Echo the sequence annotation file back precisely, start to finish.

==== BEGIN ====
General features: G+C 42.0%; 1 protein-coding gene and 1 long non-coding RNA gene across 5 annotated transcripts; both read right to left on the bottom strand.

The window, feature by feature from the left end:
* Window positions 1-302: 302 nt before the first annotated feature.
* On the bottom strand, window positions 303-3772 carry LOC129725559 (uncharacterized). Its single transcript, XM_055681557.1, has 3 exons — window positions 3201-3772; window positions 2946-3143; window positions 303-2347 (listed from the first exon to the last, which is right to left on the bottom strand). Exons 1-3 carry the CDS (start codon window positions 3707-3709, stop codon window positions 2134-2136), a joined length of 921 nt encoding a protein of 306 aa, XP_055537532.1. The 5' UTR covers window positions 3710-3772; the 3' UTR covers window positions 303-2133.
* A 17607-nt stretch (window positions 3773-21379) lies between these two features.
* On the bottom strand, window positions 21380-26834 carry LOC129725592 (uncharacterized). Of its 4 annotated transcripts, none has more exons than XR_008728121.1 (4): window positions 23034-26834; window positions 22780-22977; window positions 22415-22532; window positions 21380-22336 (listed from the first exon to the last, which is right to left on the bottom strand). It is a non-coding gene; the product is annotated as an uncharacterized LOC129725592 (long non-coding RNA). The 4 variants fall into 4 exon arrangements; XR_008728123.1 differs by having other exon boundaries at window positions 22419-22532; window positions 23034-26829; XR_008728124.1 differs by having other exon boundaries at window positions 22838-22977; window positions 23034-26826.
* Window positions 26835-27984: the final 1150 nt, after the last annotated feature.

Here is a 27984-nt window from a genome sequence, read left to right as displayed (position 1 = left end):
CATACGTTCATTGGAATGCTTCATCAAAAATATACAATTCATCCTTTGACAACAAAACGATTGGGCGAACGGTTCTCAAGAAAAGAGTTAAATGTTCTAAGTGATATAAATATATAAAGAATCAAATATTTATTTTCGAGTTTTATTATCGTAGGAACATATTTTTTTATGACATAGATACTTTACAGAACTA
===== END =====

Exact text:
General features: G+C 42.0%; 1 protein-coding gene and 1 long non-coding RNA gene across 5 annotated transcripts; both read right to left on the bottom strand.

The window, feature by feature from the left end:
* Window positions 1-302: 302 nt before the first annotated feature.
* On the bottom strand, window positions 303-3772 carry LOC129725559 (uncharacterized). Its single transcript, XM_055681557.1, has 3 exons — window positions 3201-3772; window positions 2946-3143; window positions 303-2347 (listed from the first exon to the last, which is right to left on the bottom strand). Exons 1-3 carry the CDS (start codon window positions 3707-3709, stop codon window positions 2134-2136), a joined length of 921 nt encoding a protein of 306 aa, XP_055537532.1. The 5' UTR covers window positions 3710-3772; the 3' UTR covers window positions 303-2133.
* A 17607-nt stretch (window positions 3773-21379) lies between these two features.
* On the bottom strand, window positions 21380-26834 carry LOC129725592 (uncharacterized). Of its 4 annotated transcripts, none has more exons than XR_008728121.1 (4): window positions 23034-26834; window positions 22780-22977; window positions 22415-22532; window positions 21380-22336 (listed from the first exon to the last, which is right to left on the bottom strand). It is a non-coding gene; the product is annotated as an uncharacterized LOC129725592 (long non-coding RNA). The 4 variants fall into 4 exon arrangements; XR_008728123.1 differs by having other exon boundaries at window positions 22419-22532; window positions 23034-26829; XR_008728124.1 differs by having other exon boundaries at window positions 22838-22977; window positions 23034-26826.
* Window positions 26835-27984: the final 1150 nt, after the last annotated feature.

Here is a 27984-nt window from a genome sequence, read left to right as displayed (position 1 = left end):
CATACGTTCATTGGAATGCTTCATCAAAAATATACAATTCATCCTTTGACAACAAAACGATTGGGCGAACGGTTCTCAAGAAAAGAGTTAAATGTTCTAAGTGATATAAATATATAAAGAATCAAATATTTATTTTCGAGTTTTATTATCGTAGGAACATATTTTTTTATGACATAGATACTTTACAGAACTA